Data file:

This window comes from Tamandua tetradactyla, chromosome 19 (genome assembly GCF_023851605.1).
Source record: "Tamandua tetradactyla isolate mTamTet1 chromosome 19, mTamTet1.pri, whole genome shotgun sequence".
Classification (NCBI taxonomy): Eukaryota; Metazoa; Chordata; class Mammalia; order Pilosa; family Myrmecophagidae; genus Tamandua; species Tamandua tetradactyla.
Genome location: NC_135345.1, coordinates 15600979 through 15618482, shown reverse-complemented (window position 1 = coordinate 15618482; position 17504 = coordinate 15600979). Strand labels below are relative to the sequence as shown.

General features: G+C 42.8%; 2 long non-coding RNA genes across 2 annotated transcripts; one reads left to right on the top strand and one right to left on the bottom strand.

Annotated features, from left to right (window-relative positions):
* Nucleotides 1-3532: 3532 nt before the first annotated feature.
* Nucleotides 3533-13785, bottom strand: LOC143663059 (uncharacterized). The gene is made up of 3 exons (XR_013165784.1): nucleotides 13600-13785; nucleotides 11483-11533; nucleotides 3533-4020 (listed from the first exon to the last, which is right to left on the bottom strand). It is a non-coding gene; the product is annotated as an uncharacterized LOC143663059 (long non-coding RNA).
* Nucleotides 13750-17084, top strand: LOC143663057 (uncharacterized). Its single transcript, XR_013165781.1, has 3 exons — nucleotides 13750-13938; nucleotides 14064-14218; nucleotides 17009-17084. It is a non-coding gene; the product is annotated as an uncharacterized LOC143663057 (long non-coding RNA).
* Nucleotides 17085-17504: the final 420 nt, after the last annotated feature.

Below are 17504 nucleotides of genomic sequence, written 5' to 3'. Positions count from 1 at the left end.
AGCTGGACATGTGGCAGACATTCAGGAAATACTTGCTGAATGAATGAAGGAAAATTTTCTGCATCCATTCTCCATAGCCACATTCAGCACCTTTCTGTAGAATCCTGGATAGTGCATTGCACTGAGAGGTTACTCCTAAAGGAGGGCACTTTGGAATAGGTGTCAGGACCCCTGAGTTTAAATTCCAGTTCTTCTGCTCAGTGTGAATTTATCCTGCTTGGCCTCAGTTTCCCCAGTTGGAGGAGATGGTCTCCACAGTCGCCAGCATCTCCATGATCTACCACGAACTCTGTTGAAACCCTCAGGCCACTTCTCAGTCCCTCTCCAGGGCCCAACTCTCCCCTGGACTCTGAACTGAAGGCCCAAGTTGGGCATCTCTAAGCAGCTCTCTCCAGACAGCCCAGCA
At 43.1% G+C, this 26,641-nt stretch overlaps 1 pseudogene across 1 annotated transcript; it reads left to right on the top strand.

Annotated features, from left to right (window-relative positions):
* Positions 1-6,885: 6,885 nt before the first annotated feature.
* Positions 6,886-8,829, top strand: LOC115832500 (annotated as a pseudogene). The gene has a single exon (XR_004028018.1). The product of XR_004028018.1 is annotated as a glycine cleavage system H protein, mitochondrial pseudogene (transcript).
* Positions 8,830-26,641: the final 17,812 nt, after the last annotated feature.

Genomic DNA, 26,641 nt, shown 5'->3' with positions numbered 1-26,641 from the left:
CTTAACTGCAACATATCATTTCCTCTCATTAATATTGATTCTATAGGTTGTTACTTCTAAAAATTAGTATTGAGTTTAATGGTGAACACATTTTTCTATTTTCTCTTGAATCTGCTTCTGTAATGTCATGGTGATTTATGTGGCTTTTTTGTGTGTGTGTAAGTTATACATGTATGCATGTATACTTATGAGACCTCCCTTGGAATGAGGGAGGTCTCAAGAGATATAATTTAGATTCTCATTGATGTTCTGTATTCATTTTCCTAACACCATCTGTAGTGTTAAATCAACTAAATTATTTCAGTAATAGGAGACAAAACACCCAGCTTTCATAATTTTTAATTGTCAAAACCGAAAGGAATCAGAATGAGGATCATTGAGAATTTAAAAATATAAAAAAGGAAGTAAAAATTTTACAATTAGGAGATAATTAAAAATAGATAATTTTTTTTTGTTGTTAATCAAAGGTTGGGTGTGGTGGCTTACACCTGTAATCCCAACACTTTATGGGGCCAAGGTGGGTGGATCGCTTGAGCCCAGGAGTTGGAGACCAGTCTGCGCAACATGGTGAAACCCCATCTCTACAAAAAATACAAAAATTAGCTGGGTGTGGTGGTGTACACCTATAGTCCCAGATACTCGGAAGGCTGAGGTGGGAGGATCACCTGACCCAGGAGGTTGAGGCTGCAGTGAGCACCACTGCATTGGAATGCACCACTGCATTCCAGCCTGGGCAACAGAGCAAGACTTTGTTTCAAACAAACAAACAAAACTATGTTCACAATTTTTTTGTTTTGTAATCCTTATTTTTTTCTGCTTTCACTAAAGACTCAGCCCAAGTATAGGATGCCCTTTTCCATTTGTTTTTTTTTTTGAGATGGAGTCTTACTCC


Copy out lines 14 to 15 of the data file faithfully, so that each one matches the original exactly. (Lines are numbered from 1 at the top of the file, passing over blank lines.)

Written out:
Annotated features, from left to right (window-relative positions):
* Positions 1-6,885: 6,885 nt before the first annotated feature.